- Hawaii Labor Department Imposes Massive Penalties, Sends Clear Message to Employers
- September 28, 2016 | Authors: Jeffrey W. Brecher; Andrew L. Pepper
- Law Firms: Jackson Lewis P.C. - Melville Office; Jackson Lewis P.C. - Honolulu Office
Taking advantage of a new law that substantially increases penalties, the Wage Standards Division of the Hawaii State Department of Labor & Industrial Relations (“DLIR”) has issued penalties totaling $767,095 to a construction company remodeling a hotel in Waikiki, Hawaii. The penalties were imposed for a failure to provide Prepaid Health Care, Temporary Disability Insurance (“TDI”), and Workers’ Compensation insurance.
Act 187 of the 2016 Hawaii Legislature significantly increased the penalties for violations of workers’ compensation and temporary disability insurance laws.
Sending an clear message to all Hawaii employers, Hawaii Labor Director Linda Chu Takayama said of the leverage that the increased penalty amounts provide to Hawaii regulators, “We believe that the increase in penalties from $1 per day to $100 for TDI and worker’s compensation from $10 per day to $100 serves as a powerful incentive for employers to provide these coverages instead of just waiting till they are caught.”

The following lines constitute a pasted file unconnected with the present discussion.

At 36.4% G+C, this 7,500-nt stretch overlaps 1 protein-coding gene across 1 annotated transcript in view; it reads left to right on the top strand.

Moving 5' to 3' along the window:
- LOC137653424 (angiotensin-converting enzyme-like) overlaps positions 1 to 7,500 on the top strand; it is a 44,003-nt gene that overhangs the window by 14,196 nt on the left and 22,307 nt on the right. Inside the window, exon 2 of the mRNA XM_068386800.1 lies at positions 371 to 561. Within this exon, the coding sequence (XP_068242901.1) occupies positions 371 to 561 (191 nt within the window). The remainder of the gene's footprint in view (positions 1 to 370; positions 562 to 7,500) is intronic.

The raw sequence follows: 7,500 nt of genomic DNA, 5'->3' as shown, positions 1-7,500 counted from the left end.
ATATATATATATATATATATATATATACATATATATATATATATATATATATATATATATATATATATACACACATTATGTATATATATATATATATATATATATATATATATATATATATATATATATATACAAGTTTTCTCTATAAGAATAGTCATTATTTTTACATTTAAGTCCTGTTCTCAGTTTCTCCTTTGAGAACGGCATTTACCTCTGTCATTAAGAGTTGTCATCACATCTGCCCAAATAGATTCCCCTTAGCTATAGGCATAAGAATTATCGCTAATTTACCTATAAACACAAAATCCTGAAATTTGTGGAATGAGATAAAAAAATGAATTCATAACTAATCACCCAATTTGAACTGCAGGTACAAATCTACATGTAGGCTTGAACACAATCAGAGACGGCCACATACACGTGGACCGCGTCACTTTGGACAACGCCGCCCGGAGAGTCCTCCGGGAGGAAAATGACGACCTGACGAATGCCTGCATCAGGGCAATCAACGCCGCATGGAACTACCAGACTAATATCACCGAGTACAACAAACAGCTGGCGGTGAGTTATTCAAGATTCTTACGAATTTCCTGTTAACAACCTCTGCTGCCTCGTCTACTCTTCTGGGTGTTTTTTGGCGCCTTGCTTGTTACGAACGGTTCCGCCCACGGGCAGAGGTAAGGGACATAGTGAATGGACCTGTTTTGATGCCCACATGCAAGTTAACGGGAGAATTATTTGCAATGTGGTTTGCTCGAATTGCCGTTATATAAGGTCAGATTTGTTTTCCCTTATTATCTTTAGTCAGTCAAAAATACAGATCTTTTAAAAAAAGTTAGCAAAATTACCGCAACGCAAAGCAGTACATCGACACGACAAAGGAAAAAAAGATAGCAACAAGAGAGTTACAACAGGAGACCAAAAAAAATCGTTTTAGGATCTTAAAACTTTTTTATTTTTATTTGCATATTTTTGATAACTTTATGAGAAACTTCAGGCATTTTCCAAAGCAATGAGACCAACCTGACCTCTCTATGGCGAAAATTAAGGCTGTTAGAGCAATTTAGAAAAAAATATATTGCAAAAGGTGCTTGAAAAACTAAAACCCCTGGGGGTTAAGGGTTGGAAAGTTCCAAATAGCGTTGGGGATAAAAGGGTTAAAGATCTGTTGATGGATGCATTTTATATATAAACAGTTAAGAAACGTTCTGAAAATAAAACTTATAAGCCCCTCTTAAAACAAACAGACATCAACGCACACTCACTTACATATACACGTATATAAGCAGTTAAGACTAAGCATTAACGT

The construction industry employer that faces the large penalties is alleged to have misclassified 65 construction workers as independent contractors for purposes of evading its obligation to provide TDI, Prepaid Health Insurance, and Workers’ Compensation Insurance.
The employer’s woes are far from over: The U.S. Department of Labor’s Wage and Hour Division, the Hawaii Occupational Safety and Health Division, the Hawaii Unemployment Division, and the Hawaii Department of Commerce & Consumer Affairs are conducting separate investigations and are expected to assess their own penalties.